3: //This will contain our Customers
  4: ObservableCollection<Customer> listOfCustomers;
  5: //This will be the current selected customer
  6: Customer selectedCustomer;
  7: public CustomersViewModel() {
  8:    if (repository == null) {
  9:       //Initialization of the Repository
 10:       repository = new CustomerRepository();
 11:    }
 12:    Initialization of the List
 13:    listOfCustomers = 
 14:       new ObservableCollection<Customer>(
 15:          repository.GetAllCustomers());
 16:    this.SearchText = "Some text to search ...";
 17: }
 18: //Binded property containing the Customer list
 19: public ObservableCollection<Customer> ListOfCustomers {
 20:    get { return listOfCustomers; }
 21: }
 22: 

INotifyPropertyChanged

If we want to advise the UI that we loaded a new customers list, we have to build a ViewModel that implements the INotifyPropertyChanged in this way:

  1: #region INotifyPropertyChanged Members
  2: 
  3: public event PropertyChangedEventHandler PropertyChanged;
  4: 
  5: public void NotifyPropertyChanged(String info) {
  6:    if (PropertyChanged != null) {
  7:       PropertyChanged(
  8:          this, 
  9:          new PropertyChangedEventArgs(info)
 10:       );
 11:    }
 12: }
 13: 
 14: #endregion

And then change the property code in this way:

  1: public ObservableCollection<Customer> ListOfCustomers {
  2:     
  3:     get { return listOfCustomers; }
  4:     private set {
  5:         if (listOfCustomers != value) {
  6:             listOfCustomers = value;
  7:             NotifyPropertyChanged("ListOfCustomers");
  8:         }
  9:     }
 10: }

Now, everytime we are going to load something new into the collection, or we are going to use a view of the collection the ViewModel will send a message in the view saying “Hey, look I changed something in the list, update the UI!!”.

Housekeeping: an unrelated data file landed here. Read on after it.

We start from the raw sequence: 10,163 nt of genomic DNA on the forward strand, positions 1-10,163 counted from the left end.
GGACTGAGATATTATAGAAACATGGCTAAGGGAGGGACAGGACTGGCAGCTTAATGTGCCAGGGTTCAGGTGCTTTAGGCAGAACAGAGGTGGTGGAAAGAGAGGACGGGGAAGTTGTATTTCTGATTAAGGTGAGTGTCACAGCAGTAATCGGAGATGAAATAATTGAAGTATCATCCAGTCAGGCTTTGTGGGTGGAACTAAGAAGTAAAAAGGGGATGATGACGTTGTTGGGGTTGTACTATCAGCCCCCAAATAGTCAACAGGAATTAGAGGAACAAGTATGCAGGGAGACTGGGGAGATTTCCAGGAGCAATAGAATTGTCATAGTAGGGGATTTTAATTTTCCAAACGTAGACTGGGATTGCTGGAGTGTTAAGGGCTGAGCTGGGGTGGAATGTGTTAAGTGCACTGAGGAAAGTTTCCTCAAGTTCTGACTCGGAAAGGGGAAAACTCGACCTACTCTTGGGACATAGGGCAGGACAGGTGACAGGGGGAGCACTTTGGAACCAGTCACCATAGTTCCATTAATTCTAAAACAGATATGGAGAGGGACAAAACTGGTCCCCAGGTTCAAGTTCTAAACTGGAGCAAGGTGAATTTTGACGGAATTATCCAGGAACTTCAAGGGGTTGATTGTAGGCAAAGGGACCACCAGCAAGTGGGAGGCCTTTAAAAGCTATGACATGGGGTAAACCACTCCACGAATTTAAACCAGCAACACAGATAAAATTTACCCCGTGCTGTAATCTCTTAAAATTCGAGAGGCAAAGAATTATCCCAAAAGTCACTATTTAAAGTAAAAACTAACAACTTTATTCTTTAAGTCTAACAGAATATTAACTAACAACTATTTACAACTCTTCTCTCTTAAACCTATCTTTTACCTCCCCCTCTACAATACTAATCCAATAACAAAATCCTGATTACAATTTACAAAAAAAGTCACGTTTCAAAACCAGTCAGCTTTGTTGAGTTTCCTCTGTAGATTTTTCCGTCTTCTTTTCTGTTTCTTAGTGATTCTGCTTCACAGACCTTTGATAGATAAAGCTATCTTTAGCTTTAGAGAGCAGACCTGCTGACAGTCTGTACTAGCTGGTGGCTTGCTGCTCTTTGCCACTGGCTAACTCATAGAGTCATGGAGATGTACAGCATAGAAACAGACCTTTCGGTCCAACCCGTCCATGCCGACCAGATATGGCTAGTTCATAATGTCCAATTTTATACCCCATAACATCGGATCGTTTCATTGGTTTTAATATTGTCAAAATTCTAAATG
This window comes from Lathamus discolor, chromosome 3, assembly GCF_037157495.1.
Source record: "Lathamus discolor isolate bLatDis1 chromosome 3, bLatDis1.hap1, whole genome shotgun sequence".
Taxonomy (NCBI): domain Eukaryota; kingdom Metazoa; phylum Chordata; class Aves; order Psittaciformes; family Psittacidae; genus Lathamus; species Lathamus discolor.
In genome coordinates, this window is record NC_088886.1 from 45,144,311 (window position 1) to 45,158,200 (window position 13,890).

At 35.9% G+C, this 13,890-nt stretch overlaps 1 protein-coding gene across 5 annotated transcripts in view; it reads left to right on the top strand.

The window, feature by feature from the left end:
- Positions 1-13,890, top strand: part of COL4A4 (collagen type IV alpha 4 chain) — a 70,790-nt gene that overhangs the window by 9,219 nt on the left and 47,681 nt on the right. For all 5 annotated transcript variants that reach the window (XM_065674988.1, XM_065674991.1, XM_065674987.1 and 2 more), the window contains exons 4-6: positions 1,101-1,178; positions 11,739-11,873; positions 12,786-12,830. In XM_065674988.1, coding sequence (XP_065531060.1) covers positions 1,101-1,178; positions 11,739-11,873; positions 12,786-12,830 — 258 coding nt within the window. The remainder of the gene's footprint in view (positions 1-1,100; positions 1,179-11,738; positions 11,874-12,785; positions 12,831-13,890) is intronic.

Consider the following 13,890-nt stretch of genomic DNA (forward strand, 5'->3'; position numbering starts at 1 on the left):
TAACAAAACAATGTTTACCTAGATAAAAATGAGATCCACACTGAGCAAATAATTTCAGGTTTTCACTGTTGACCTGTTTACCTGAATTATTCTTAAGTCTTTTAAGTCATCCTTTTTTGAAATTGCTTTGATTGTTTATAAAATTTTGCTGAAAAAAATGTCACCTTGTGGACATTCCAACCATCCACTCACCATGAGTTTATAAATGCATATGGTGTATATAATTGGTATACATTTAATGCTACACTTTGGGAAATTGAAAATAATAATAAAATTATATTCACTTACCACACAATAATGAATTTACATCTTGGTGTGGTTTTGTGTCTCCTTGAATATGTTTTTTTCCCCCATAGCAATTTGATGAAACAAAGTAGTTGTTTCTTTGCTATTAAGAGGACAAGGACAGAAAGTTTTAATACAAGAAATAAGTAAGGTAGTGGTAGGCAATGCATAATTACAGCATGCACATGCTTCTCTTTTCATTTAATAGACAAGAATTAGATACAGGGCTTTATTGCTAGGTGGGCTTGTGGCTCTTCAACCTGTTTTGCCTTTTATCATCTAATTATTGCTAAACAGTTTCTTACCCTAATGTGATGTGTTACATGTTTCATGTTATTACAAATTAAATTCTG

Some XAML code.

Now we have the Commands, the Model and we need to bind them to the view.

Loading the viewmodel into the view:

  1: ...
  2: <xmlns:vm=
  3:    "clr-namespace:MVVM.ViewModel;
  4:    assembly=MVVM.ViewModel />
  5: 
  6: ...
  7: <Window.DataContext>
  8:    <vm:CustomersViewModel/>
  9: </Window.DataContext>

Binding one command to a Button:

  1: <Button Name="btnNew" Command="{Binding Path = NewCommand}">

Binding the List to the ListView and assigning the selected customer:

  1: <ListView 
  2:   Name="lstCustomers" 
  3:   ItemsSource="{Binding Path=ListOfCustomers}"
  4:   SelectedItem="{Binding Path=SelectedCustomer}" 
  5:   SelectionMode="Single"
  6:   IsSynchronizedWithCurrentItem="True"
  7:   HorizontalAlignment="Stretch" 
  8:   VerticalAlignment="Stretch"
  9:   MinHeight="100">

The IsSynchronizedWithCurrentItem bind the listview and the selecteditem together.

Now, what we should be able to do here is to Load the customers, press delete and wipe one or more then one. Then:

  1. If we close the window and we reopen it the Customer will re-appear again.
  2. If we commit all the changes with the SaveCommand and the we close and re-open the window, the Customer will not be there anymore.

In this lesson we will see only how to implement the search function. In the next one we will see each single command in details.

The user types some text and after that he searches for a result.

  1: private void FindCustomers() {
  2:    //If there is no text, prompt an error
  3:    //In the future this will be a XAML trigger
  4:     if (this.SearchText == string.Empty || this.SearchText == null) {
  5:         NavigationActions.ShowError("Search Customers.", "Please enter some text ...");
  6:         return;
  7:     }
  8:    //Keep the search text and build a dynamic query for the DAL
  9:     ListOfCustomers = new ObservableCollection<Customer>(
 10:         repository.GetCustomersByQuery(
 11:         p => p.CompanyName.StartsWith(SearchText)
 12:         || p.FirstName.StartsWith(SearchText)
 13:         || p.LastName.StartsWith(SearchText)));
 14: }
 15: 

At this point we will have a first final search solution like these screenshots:

image image